by Jared Goldsmith, MBA’16
Just one year ago I watched my little house and the comfortable world I had known in the rear-view mirror of a moving truck. Pursuing an MBA is a big decisions to make – you have to put your life on hold, sell belongings, quit a job, and usually move to a new city.
When I decided that pursuing an MBA was a necessary step in my career path I had two other responsibilities… with one more on the way. I now have the most supportive loving wife, and two little girls that think that I can do no wrong. Knowing that I have the responsibility of taking care of them makes career decisions more tangible and gives me a sense of responsibility that is indescribable.
When looking for advice on MBA’s for fathers there were no resources that I could find. There is a blog or forum for almost every other life situation that I can think of, but of course, nothing for the situation I was in. Hopefully the lessons I have learned over the past year can answer questions or give courage to at least one father who is contemplating the pursuit of an MBA.
Being an MBA father is a small club, but one that has given me some exceptional friends. We stick together and help each other through the tough times. A lot of times it is hard to give everything you have to school and recruiting and also give your family the attention that they deserve. Here are a few words of advice that will help make your MBA path a successful one.
#1 Don’t Put Off Networking
Networking is easy to put off because for some it is the most painful thing that you could ever imagine. Most official events are during the night when you would rather be at home with your family. My advice is to “Buck up and do it”. The end goal of business school is landing a job. To land your dream job you are going to have to network with the right people in the right positions. Also make sure to network with your fellow MBA’s. The full-time MBA is a unique experience to be around such bright individuals that can teach you more than you could ever learn about a myriad of companies and industries. Your classmates are going to be your network for the rest of your life. Make sure you take time to let them know what you bring to the table and also to learn about them and what makes them unique. These will be the people that you call on throughout your life to fill positions in your organization, and spoiler alert… they will be calling you.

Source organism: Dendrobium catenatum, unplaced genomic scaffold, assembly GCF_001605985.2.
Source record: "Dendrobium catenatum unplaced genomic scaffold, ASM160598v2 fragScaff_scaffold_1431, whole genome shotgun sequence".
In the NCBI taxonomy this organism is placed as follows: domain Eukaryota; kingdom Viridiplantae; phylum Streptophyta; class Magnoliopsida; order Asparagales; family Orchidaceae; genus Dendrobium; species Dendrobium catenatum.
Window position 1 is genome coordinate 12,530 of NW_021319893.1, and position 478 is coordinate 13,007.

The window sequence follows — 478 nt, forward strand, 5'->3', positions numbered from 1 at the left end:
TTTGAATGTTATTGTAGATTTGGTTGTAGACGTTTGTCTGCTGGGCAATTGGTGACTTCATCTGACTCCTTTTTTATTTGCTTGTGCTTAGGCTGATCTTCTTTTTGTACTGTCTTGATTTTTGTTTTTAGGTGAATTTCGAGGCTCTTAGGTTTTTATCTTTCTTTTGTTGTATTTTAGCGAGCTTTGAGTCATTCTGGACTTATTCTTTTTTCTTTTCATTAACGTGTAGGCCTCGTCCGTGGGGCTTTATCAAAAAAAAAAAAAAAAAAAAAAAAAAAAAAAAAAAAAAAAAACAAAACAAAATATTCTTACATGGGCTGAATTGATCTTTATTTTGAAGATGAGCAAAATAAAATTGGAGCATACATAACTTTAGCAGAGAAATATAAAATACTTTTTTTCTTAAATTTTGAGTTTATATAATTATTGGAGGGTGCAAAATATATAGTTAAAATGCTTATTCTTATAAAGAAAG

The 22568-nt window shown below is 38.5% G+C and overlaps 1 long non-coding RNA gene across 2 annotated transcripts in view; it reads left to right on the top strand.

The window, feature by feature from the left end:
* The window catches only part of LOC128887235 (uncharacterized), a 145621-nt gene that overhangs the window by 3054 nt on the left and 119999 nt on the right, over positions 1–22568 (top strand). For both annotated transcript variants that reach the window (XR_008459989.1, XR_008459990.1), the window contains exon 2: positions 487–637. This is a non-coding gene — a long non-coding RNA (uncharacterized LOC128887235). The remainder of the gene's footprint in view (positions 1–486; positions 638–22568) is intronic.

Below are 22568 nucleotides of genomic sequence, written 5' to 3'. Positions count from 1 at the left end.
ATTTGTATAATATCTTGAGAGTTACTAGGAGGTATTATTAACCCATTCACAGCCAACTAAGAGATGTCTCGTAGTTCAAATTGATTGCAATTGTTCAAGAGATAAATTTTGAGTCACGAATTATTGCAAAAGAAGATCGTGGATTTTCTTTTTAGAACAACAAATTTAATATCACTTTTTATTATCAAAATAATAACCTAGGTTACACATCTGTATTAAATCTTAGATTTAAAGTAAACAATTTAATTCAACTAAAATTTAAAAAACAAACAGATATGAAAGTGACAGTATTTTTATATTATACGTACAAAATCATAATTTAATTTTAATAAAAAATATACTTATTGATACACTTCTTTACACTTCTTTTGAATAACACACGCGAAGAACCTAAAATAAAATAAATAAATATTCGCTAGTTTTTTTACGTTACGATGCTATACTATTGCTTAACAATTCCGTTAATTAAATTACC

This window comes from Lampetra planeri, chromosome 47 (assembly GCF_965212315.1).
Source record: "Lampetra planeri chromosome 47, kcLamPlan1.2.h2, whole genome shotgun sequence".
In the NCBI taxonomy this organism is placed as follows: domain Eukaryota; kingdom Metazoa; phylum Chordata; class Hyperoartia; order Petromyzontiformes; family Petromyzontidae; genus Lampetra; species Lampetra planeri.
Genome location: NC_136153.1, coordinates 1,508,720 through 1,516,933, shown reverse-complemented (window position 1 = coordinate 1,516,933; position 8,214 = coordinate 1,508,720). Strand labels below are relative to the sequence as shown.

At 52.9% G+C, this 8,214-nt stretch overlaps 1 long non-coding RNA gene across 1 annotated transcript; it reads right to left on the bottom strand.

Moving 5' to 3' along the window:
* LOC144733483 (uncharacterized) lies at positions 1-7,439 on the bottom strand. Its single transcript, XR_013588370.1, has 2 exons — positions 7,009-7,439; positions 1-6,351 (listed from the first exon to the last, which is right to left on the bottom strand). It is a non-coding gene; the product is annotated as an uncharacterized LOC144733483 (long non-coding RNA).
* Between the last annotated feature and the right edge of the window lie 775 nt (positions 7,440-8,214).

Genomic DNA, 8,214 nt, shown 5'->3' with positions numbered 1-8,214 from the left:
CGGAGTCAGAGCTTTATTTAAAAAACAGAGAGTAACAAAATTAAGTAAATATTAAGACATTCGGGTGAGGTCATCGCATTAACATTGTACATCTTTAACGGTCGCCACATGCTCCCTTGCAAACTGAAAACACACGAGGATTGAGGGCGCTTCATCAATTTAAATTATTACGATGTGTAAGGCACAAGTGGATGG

#2 Plan and Schedule
You have 168 hours per week… it’s not going to be enough time to do everything that you need, and want to do. One of the most valuable skills that you can learn in B-school is time management. You need to look at your weeks and plan what you are going to accomplish and what things are going to be pushed to the back-burner, or not get done. It has worked for me to live by my calendar. If I want to meet my family for lunch, it’s on my calendar. Stick to it, but don’t be afraid to modify things, be adaptable… if an opportunity to talk to someone on the phone comes up (refer to point #1), find some time to squeeze it in.
Make sure that the people that live under your roof are aware of your schedule. This is something that has been challenging for me because there are always things coming up. My girls love to have me home on Saturday mornings, and that has become my unwind time to be with them. If I ever have anything come up that I have to be doing something on Saturday I make sure that they know so it isn’t a surprise. I also try and inform my wife through calendar invites if things come up as soon as I know of them.
#4 Don’t Forget Your Family
This will be a unique time in your life that you will be able to look back and cherish. It is great to not have the regular stresses of work life. You will probably be in a new part of the country. Take your people to explore new things and plan weekend getaways. You will be very busy, but also have more breaks than you are used to having at work. Take advantage of your downtime and see something new. On Saturdays it has been so fun to visit the Children’s Museum and other local attractions with my family and be able to be with my girls as they grow up.
Overall the decision of coming to B-school was the most substantial career decision I have ever made, but I have no doubt that it was the best option for me. My life is certainly different than it was before coming to school. Being out of my comfort zone has helped me grow so much closer to my wife and girls. When we first moved we started out in survival mode. Getting from week to week was sometimes hard, but now we are a team and we rely on each other. I have learned that you can do hard things when you put your mind to it. The hard is what makes life great.
Jared Goldsmith is working towards an MBA, specializing in finance and business analytics. Prior to coming to Kelley, he worked in business banking at JP Morgan Chase and he interned this past summer at PPG Industries in Corporate Treasury. He will complete his Kelley MBA in 2016.
“Tokens of Advice for MBA Dads” was originally published on Linkedin Pulse on September 15, 2015.